Film Review: My Name is Khan

Shah Rukh Khan comes to America (although in a Bollywood film) and shows why he is an Indian mega-star.

Feb 12, 2010

-By Kirk Honeycutt


filmjournal/photos/stylus/126147-My_Name_Kahn_Md.jpg

For movie details, please click here.

The thing about some Bollywood superstars is that they are actually fine actors as well as charismatic performers. So it's not surprising in My Name Is Khan to see Bollywood mega-star Shah Rukh Khan—he's light-years beyond a mere superstar in Hindi cinema's cosmology—challenge himself to expand his acting range and possibly his international fan base. In convincing fashion, he plays an Indian in America battling the double whammy of living with Asperger's Syndrome and as a Muslim man in the post-9/11 world.

The film is getting released in India, North America and many other territories Feb. 12, but its North American distributor, Fox Searchlight, adopted the puzzling strategy of playing the film out of competition at the Berlinale but refusing to screen it to U.S. press ahead of its release. With Shah Rukh Khan as your star, you can get away with this since worldwide grosses for his films tend toward the stratosphere. But it's a pity that the non-Indian press are discouraged from shouting out the news about a film that delves compellingly into Americans' anti-Muslim hysteria.

True, the film veers into melodrama and contrivances in the second half. Yet its director/co-writer Karan Johar is, here and in other films, trying to bring fresh ideas to Hindi commercial cinema with a little less masala and a dash more reality to its fantasy stories.

Johar, Khan and co-star Kajol, who all worked on Johar's smash hit Kuch Kuch Hota Hai (1998), reunite on this much more serious project that finds Khan as a man with a disability who nevertheless wins people over through a loving personality that peeks through his emotional shortcomings. For the first half, the film plays a dicey game of skirting sentimentality without ever quite crossing that line into pure hokum.

Khan is Rizvan Khan, who is on the road in a quest to meet the President of the U.S. to deliver this message: "My Name is Khan, and I am not a terrorist." In flashbacks beginning with his early life in India, where a doting mother helped nurture and give strength to a child (played well by Tanay Chheda) suffering from a form of autism, the film recounts its hero's journey up to this point.

A younger brother, who never felt as appreciated since he was a normal boy, emigrated to San Francisco and achieved success. Upon their mother's death, his older brother joins him but the two never really adjust to each other.

Against all odds—which more or less is the theme of most Bollywood stories—he woos and wins the love of a beautiful single mom (Kajol). Only one problem: She is Hindu. The brother cuts him off, but Khan basks in the love of his new bride and her young son.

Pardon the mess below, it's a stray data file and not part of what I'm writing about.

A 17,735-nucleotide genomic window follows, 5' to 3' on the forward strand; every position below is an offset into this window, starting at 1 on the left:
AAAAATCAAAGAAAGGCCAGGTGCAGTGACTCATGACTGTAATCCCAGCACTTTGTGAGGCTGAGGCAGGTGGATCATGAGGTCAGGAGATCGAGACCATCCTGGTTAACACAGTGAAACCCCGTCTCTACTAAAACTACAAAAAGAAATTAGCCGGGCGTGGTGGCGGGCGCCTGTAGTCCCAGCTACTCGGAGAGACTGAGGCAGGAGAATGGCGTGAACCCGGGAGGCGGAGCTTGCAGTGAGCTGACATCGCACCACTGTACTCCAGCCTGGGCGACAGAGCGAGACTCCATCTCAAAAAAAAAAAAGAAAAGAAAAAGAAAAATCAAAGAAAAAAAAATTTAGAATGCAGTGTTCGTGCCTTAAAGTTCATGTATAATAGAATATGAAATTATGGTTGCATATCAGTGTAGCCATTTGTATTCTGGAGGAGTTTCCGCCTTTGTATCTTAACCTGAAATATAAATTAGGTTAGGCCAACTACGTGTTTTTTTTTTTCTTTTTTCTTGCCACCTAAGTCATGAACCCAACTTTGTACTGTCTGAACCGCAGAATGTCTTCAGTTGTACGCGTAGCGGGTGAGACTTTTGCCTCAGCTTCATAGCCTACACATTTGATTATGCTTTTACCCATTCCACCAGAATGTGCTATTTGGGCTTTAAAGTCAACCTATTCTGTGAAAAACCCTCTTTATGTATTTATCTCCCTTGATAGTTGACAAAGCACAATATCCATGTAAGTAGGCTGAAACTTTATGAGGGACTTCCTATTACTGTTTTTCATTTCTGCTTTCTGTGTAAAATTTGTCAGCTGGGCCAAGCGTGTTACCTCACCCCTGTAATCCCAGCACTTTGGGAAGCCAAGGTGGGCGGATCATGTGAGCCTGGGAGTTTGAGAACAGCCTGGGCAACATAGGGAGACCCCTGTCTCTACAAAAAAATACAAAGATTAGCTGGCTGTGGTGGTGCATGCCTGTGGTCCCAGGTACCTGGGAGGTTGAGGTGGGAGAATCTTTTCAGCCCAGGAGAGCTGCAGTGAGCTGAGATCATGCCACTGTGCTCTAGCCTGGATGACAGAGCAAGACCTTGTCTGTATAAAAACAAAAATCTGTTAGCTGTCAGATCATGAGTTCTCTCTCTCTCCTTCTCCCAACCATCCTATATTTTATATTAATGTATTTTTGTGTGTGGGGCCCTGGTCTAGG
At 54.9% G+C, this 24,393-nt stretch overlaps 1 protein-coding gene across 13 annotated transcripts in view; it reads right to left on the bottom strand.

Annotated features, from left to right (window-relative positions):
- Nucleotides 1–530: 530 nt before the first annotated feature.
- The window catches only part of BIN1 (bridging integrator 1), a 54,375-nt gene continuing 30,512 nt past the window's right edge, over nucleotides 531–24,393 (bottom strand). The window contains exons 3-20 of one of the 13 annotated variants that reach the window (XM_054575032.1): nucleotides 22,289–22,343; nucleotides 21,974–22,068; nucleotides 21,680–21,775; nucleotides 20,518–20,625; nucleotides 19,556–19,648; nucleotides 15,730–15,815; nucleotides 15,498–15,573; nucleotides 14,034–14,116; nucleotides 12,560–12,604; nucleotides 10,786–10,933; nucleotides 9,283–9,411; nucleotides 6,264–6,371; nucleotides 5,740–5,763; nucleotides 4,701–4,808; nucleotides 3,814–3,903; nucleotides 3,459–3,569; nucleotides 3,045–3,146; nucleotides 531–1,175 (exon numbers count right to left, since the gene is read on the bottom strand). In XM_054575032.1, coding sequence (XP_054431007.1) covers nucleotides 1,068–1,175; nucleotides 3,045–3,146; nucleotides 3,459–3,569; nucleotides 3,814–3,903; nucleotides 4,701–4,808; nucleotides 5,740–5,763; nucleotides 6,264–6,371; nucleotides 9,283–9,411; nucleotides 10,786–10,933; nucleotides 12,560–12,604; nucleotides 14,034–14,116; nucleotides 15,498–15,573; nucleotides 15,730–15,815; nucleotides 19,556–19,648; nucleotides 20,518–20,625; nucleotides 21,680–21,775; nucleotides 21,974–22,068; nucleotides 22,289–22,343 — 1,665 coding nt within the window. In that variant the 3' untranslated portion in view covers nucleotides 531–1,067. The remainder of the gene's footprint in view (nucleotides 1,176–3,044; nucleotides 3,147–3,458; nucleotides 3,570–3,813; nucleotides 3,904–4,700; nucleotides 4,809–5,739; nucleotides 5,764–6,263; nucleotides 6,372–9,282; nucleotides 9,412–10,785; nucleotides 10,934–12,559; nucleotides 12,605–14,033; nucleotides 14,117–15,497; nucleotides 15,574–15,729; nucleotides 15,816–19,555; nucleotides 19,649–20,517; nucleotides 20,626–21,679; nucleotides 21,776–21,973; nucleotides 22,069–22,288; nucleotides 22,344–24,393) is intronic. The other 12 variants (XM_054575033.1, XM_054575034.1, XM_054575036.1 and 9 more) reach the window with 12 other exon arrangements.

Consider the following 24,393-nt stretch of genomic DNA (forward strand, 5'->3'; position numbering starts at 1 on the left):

Then Sept. 11 happens. The film pictures Americans as unable to tell the differences between Muslims and Hindus or Arabs and Indians. Which is not exactly wrong, when it comes to certain redneck elements, but locating these hatreds in left-leaning San Francisco demonstrates a certain lack of comprehension on the filmmakers' part as well. Perhaps they just liked the idea of cable cars in their movie.

So a somewhat predictable tragedy tears the new family apart. Worse, Khan's wife blames him, of all people, an exasperating plot turn that lessens her as a character and makes no sense at any level.

The movie then become a pilgrimage of redemption where the hero must fulfill his wife's demand to tell the country and the U.S. President that even though his name is Muslim he is not a terrorist. This has a certain Capra-esque quality, so it might have worked, but the linchpin to his redemption seems to be a poor rural and black county set in the Deep South that defies any credibility whatsoever. These are also the only sequences that clearly take place on a soundstage set. Everything here screams: Fake!

Nevertheless, the film and especially Khan hold on to their integrity through conviction and warmheartedness. Without any gimmickry, Khan captures the nervous tics and emotional barriers that an afflicted individual must battle against daily. It's a showy performance but in the right kind of way.

The production seems to grow bigger as the movie progresses, as Khan's odyssey must include a Guantanamo-like imprisonment and a hurricane. Even Barack Obama (Christopher B. Duncan) puts in an appearance.

This is a movie not built for subtlety, but it does tackle a subject American movies have mostly avoided—that of racial profiling and the plight of Muslim-Americans. It also allows Shah Rukh Khan to display his talent to an even wider audience. It's well worth the 162-minute journey.
-The Hollywood Reporter